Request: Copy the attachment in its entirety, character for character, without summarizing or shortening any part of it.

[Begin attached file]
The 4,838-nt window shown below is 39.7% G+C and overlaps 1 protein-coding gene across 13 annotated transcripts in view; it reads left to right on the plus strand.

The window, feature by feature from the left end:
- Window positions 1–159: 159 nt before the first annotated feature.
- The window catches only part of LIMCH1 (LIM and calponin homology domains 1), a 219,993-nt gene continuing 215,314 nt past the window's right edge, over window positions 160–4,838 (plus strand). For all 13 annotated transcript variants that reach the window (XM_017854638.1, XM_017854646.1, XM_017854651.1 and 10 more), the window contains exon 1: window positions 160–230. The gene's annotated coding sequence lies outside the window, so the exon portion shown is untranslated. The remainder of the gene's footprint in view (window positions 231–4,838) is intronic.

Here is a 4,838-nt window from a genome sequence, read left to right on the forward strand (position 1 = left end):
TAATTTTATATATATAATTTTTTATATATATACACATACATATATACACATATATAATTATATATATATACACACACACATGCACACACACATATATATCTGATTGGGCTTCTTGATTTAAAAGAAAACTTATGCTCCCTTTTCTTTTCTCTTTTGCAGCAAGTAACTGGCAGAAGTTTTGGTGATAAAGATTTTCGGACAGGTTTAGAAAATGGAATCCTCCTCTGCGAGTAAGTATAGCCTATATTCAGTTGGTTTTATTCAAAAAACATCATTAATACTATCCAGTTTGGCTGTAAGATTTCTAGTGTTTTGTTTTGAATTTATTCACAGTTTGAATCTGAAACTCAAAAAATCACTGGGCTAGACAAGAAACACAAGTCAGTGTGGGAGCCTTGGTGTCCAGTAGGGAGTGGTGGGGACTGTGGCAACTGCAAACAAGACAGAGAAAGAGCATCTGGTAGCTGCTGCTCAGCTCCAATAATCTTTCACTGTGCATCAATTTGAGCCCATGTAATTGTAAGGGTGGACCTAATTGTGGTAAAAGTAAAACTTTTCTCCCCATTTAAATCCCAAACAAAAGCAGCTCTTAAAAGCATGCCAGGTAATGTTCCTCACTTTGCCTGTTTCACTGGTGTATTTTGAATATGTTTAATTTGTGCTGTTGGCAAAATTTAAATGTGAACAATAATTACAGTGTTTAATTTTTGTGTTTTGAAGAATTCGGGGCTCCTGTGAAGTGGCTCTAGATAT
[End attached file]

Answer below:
The 4,838-nt window shown below is 39.7% G+C and overlaps 1 protein-coding gene across 13 annotated transcripts in view; it reads left to right on the plus strand.

The window, feature by feature from the left end:
- Window positions 1–159: 159 nt before the first annotated feature.
- The window catches only part of LIMCH1 (LIM and calponin homology domains 1), a 219,993-nt gene continuing 215,314 nt past the window's right edge, over window positions 160–4,838 (plus strand). For all 13 annotated transcript variants that reach the window (XM_017854638.1, XM_017854646.1, XM_017854651.1 and 10 more), the window contains exon 1: window positions 160–230. The gene's annotated coding sequence lies outside the window, so the exon portion shown is untranslated. The remainder of the gene's footprint in view (window positions 231–4,838) is intronic.

Here is a 4,838-nt window from a genome sequence, read left to right on the forward strand (position 1 = left end):
TAATTTTATATATATAATTTTTTATATATATACACATACATATATACACATATATAATTATATATATATACACACACACATGCACACACACATATATATCTGATTGGGCTTCTTGATTTAAAAGAAAACTTATGCTCCCTTTTCTTTTCTCTTTTGCAGCAAGTAACTGGCAGAAGTTTTGGTGATAAAGATTTTCGGACAGGTTTAGAAAATGGAATCCTCCTCTGCGAGTAAGTATAGCCTATATTCAGTTGGTTTTATTCAAAAAACATCATTAATACTATCCAGTTTGGCTGTAAGATTTCTAGTGTTTTGTTTTGAATTTATTCACAGTTTGAATCTGAAACTCAAAAAATCACTGGGCTAGACAAGAAACACAAGTCAGTGTGGGAGCCTTGGTGTCCAGTAGGGAGTGGTGGGGACTGTGGCAACTGCAAACAAGACAGAGAAAGAGCATCTGGTAGCTGCTGCTCAGCTCCAATAATCTTTCACTGTGCATCAATTTGAGCCCATGTAATTGTAAGGGTGGACCTAATTGTGGTAAAAGTAAAACTTTTCTCCCCATTTAAATCCCAAACAAAAGCAGCTCTTAAAAGCATGCCAGGTAATGTTCCTCACTTTGCCTGTTTCACTGGTGTATTTTGAATATGTTTAATTTGTGCTGTTGGCAAAATTTAAATGTGAACAATAATTACAGTGTTTAATTTTTGTGTTTTGAAGAATTCGGGGCTCCTGTGAAGTGGCTCTAGATAT